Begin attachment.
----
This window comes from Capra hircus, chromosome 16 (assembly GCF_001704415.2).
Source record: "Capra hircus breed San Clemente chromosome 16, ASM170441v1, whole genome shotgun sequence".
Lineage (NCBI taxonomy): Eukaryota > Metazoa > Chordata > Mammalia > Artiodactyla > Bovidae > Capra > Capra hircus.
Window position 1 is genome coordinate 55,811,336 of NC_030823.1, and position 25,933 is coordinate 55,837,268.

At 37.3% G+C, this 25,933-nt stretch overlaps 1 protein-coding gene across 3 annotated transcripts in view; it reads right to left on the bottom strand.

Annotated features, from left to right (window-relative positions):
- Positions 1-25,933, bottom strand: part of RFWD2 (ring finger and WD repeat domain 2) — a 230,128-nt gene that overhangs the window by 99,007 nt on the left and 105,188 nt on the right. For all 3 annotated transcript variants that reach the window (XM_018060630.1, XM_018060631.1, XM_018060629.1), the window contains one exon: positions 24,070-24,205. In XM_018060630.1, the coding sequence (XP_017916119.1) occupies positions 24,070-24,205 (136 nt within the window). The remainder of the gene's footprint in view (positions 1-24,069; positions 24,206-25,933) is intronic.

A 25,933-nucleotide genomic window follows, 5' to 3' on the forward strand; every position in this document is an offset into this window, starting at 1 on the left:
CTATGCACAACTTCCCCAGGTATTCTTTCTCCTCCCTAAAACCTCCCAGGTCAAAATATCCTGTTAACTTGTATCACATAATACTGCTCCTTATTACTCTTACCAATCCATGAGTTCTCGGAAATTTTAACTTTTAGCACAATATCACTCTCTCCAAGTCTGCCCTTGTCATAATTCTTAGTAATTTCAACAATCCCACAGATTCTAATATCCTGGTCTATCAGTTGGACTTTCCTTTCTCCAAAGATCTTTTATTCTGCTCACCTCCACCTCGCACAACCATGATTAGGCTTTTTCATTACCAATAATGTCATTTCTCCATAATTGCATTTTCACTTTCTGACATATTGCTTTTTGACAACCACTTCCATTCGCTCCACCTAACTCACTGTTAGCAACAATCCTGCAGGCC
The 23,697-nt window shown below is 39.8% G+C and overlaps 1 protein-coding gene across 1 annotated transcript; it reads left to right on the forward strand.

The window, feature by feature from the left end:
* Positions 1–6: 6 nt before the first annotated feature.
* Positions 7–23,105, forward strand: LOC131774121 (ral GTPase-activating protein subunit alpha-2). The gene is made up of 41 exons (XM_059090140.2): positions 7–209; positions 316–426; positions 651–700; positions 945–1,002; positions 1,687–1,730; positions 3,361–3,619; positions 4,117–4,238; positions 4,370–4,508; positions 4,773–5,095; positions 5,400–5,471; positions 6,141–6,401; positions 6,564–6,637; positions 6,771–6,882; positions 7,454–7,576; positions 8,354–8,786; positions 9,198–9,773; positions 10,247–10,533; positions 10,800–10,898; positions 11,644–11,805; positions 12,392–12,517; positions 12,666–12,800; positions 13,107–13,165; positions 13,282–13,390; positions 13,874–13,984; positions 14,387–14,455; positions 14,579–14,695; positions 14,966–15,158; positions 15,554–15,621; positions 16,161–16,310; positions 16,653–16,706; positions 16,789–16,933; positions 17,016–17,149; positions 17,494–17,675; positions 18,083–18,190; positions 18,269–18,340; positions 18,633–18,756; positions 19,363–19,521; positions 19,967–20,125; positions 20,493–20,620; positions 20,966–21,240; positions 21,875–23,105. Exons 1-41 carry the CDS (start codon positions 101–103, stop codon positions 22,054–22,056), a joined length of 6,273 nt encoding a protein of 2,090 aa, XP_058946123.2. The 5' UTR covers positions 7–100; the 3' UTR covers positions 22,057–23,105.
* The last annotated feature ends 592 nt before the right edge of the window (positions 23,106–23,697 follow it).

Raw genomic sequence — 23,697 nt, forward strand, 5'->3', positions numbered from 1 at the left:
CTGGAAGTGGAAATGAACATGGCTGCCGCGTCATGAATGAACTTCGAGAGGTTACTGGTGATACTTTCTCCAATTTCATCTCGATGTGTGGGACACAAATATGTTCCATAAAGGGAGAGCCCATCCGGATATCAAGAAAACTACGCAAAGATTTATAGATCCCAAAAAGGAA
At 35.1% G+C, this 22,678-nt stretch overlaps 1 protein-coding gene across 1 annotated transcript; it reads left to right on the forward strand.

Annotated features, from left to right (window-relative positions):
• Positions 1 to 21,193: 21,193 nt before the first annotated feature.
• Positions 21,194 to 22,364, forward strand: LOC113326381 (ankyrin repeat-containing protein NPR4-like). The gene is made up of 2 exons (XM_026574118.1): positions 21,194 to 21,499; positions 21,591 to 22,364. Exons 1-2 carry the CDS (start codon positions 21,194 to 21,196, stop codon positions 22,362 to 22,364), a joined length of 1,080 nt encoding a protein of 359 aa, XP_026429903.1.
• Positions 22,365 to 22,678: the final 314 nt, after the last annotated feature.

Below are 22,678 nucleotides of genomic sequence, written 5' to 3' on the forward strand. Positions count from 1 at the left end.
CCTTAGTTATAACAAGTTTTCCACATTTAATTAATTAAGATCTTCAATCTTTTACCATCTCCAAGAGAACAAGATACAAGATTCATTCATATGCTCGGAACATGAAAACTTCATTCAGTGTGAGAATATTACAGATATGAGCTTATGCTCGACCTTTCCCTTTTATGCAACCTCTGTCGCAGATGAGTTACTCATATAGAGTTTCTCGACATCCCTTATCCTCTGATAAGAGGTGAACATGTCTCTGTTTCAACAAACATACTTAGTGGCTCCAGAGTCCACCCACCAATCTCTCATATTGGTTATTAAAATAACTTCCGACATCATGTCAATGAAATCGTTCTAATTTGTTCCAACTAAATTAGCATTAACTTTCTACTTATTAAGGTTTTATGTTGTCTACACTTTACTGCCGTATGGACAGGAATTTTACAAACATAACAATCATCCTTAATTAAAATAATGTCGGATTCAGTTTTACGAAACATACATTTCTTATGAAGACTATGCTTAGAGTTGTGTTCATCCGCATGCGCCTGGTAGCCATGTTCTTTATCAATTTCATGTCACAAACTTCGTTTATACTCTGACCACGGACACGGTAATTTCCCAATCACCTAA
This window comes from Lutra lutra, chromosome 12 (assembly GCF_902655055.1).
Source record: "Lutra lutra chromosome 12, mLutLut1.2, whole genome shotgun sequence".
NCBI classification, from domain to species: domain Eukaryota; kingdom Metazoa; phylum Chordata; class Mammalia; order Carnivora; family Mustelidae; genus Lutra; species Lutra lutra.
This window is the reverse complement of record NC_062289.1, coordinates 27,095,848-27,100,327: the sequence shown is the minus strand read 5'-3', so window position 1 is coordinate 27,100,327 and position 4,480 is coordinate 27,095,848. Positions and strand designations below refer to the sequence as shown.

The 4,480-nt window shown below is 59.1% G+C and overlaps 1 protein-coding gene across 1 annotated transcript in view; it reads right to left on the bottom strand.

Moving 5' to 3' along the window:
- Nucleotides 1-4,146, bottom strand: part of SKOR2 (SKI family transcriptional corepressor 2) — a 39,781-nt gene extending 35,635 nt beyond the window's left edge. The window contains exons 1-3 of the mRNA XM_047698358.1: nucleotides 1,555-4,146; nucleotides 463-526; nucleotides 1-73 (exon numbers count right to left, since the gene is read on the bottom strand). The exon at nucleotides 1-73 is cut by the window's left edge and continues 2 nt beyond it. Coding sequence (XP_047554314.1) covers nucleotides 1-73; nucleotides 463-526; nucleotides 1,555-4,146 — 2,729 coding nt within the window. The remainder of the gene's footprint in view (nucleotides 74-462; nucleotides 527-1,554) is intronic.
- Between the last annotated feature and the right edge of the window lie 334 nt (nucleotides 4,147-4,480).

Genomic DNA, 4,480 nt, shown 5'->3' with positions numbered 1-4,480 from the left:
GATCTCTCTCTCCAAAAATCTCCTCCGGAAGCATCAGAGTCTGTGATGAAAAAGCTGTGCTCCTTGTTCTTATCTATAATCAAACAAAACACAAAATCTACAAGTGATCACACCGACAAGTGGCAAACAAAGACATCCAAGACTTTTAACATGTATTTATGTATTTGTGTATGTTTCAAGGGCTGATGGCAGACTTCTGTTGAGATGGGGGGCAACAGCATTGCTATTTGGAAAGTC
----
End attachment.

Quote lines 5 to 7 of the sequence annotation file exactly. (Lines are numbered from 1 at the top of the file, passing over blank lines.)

At 37.3% G+C, this 25,933-nt stretch overlaps 1 protein-coding gene across 3 annotated transcripts in view; it reads right to left on the bottom strand.

Annotated features, from left to right (window-relative positions):
- Positions 1-25,933, bottom strand: part of RFWD2 (ring finger and WD repeat domain 2) — a 230,128-nt gene that overhangs the window by 99,007 nt on the left and 105,188 nt on the right. For all 3 annotated transcript variants that reach the window (XM_018060630.1, XM_018060631.1, XM_018060629.1), the window contains one exon: positions 24,070-24,205. In XM_018060630.1, the coding sequence (XP_017916119.1) occupies positions 24,070-24,205 (136 nt within the window). The remainder of the gene's footprint in view (positions 1-24,069; positions 24,206-25,933) is intronic.